Sorry for posting then,  I didn't realize that it had been tried.  I may
work through the problem and try to get it to work in order to fully
understand why it in fact does not work.  If by some miracle I manage to get
something working with a collision rate of 1/(2^61) I'll certainly post it.
Thanks for the info.

- Nick

On 2/9/07, Erik van der Werf <[EMAIL PROTECTED]> wrote:


The basic idea of what you're describing is well known. It was first
published by Antti Huima several years ago. Unfortunately though, his
implementation was flawed. I didn't check your code but likely it
suffers from a similar defect. It is possible to fix the defects in
Huima's scheme. If you ignore colour symmetry it's relatively easy to
find a defect-free xor-based scheme that works with 8 segments. The
more interesting part is in finding the minimal number of segments,
and then proving correctness.

Nic Schraudolph has done some interesting work on this, but as far as
I know he still hasn't published it. Maybe if we all sit on him we can
finally get him to finish it :-)


On 2/9/07, Nick Apperson <[EMAIL PROTECTED]> wrote:
> Hey all,
>     I was thinking about our conversation and i decided to design a
> class that allows for easy comparison to check and see if 2 different
> zobrist values are equivalent after a rotation etc...  It updates the
> zobrist in such a way that it can transform them and after trying 8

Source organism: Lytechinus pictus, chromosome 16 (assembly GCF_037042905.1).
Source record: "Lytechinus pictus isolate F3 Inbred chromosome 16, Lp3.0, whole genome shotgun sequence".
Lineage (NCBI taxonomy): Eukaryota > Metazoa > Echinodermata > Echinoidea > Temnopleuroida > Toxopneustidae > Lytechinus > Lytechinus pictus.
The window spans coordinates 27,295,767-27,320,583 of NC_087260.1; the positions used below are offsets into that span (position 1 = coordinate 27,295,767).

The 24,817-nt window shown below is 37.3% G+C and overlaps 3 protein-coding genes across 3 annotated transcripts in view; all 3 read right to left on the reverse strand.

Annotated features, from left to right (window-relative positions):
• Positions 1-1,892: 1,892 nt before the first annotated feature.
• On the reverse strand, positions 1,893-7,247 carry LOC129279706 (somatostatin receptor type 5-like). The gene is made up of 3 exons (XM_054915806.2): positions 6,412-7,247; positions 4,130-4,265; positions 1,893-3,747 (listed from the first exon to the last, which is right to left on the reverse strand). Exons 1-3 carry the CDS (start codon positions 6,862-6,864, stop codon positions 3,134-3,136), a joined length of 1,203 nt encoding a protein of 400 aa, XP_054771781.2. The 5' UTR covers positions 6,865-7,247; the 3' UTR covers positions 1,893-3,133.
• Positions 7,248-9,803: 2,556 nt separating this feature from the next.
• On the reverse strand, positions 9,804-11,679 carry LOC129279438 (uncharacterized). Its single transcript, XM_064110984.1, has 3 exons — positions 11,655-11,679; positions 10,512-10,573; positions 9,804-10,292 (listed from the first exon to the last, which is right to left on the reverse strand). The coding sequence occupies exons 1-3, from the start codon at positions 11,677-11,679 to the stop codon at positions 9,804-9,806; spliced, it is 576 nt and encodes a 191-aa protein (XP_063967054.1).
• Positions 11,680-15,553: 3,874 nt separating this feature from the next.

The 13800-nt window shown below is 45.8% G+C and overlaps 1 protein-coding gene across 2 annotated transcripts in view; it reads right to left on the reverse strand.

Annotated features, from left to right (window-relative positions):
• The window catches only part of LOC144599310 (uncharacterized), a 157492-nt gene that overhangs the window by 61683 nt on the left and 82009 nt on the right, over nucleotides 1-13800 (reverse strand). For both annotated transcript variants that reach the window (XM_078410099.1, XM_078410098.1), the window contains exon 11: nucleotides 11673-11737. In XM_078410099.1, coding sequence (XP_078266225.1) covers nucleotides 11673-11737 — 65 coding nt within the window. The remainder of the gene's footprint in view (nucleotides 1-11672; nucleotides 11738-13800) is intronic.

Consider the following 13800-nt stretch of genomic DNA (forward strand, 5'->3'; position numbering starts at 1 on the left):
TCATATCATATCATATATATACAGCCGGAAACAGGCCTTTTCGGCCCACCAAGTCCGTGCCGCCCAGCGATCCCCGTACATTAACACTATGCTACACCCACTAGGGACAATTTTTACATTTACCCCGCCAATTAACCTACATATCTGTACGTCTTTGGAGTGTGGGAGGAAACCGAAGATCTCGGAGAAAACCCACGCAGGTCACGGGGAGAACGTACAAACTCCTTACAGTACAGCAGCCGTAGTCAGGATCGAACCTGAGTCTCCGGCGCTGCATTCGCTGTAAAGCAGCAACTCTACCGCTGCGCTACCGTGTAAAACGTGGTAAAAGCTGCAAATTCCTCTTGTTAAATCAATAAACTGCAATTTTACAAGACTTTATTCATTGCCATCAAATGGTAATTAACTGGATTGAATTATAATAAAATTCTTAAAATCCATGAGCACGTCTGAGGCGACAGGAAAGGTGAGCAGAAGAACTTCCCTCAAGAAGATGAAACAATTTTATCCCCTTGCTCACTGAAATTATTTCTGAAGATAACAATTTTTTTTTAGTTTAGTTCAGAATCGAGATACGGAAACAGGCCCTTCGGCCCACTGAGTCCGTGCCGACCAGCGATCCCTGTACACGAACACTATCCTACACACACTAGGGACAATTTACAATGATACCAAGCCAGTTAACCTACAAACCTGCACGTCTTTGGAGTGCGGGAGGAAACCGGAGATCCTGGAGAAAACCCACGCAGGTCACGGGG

> possiblilities, it can determine if they are equal.  There are actually
> quite a few optimizations that could be performed on it, but I just
> to post the basic idea.   See the following source code for the basic
>  Essentially it works so that it hashes the played stone as each of the
> rotated forms and stores that in each of the 8 bytes used.  The bytes
> arranged in an order such that flipping the 2 DWORDs results in the
> value for if there was a rotation in the x axis, flipping WORDs results
in a
> reflection across the y axis and swapping bytes results in a reflection
> across the y=x line.  Order obviously matters in the case of xy so the
> transformation is assumed to take place after the other
reflections.  For
> example:
>  if we have 0x1234567890ABCDEF as a zobrist value,
>  0x90ABCDEF12345678 would be the zobrist of the position with a
> across the x-axis
>  Anyway, I'm sure there is a bug or two, but I wanted to get your alls
> thoughts.
>  - Nick
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